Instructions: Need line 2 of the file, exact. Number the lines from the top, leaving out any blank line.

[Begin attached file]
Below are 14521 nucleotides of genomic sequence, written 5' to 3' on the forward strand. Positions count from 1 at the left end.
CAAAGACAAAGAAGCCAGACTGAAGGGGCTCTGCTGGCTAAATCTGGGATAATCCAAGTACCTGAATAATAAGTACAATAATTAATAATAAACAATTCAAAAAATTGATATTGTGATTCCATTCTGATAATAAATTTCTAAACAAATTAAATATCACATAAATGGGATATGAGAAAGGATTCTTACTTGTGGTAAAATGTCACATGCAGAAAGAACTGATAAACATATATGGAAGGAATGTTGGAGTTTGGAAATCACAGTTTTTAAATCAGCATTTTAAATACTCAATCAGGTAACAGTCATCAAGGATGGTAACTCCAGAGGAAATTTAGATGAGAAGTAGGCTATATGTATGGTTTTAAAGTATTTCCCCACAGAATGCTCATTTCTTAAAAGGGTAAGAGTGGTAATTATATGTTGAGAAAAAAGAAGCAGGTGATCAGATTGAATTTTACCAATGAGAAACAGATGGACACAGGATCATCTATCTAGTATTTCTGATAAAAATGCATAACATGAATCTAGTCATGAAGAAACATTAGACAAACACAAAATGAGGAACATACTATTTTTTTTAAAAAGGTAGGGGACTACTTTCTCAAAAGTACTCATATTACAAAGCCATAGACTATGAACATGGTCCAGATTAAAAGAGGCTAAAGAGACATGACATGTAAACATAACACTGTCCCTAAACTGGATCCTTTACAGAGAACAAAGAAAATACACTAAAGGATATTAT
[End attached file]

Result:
CAAAGACAAAGAAGCCAGACTGAAGGGGCTCTGCTGGCTAAATCTGGGATAATCCAAGTACCTGAATAATAAGTACAATAATTAATAATAAACAATTCAAAAAATTGATATTGTGATTCCATTCTGATAATAAATTTCTAAACAAATTAAATATCACATAAATGGGATATGAGAAAGGATTCTTACTTGTGGTAAAATGTCACATGCAGAAAGAACTGATAAACATATATGGAAGGAATGTTGGAGTTTGGAAATCACAGTTTTTAAATCAGCATTTTAAATACTCAATCAGGTAACAGTCATCAAGGATGGTAACTCCAGAGGAAATTTAGATGAGAAGTAGGCTATATGTATGGTTTTAAAGTATTTCCCCACAGAATGCTCATTTCTTAAAAGGGTAAGAGTGGTAATTATATGTTGAGAAAAAAGAAGCAGGTGATCAGATTGAATTTTACCAATGAGAAACAGATGGACACAGGATCATCTATCTAGTATTTCTGATAAAAATGCATAACATGAATCTAGTCATGAAGAAACATTAGACAAACACAAAATGAGGAACATACTATTTTTTTTAAAAAGGTAGGGGACTACTTTCTCAAAAGTACTCATATTACAAAGCCATAGACTATGAACATGGTCCAGATTAAAAGAGGCTAAAGAGACATGACATGTAAACATAACACTGTCCCTAAACTGGATCCTTTACAGAGAACAAAGAAAATACACTAAAGGATATTAT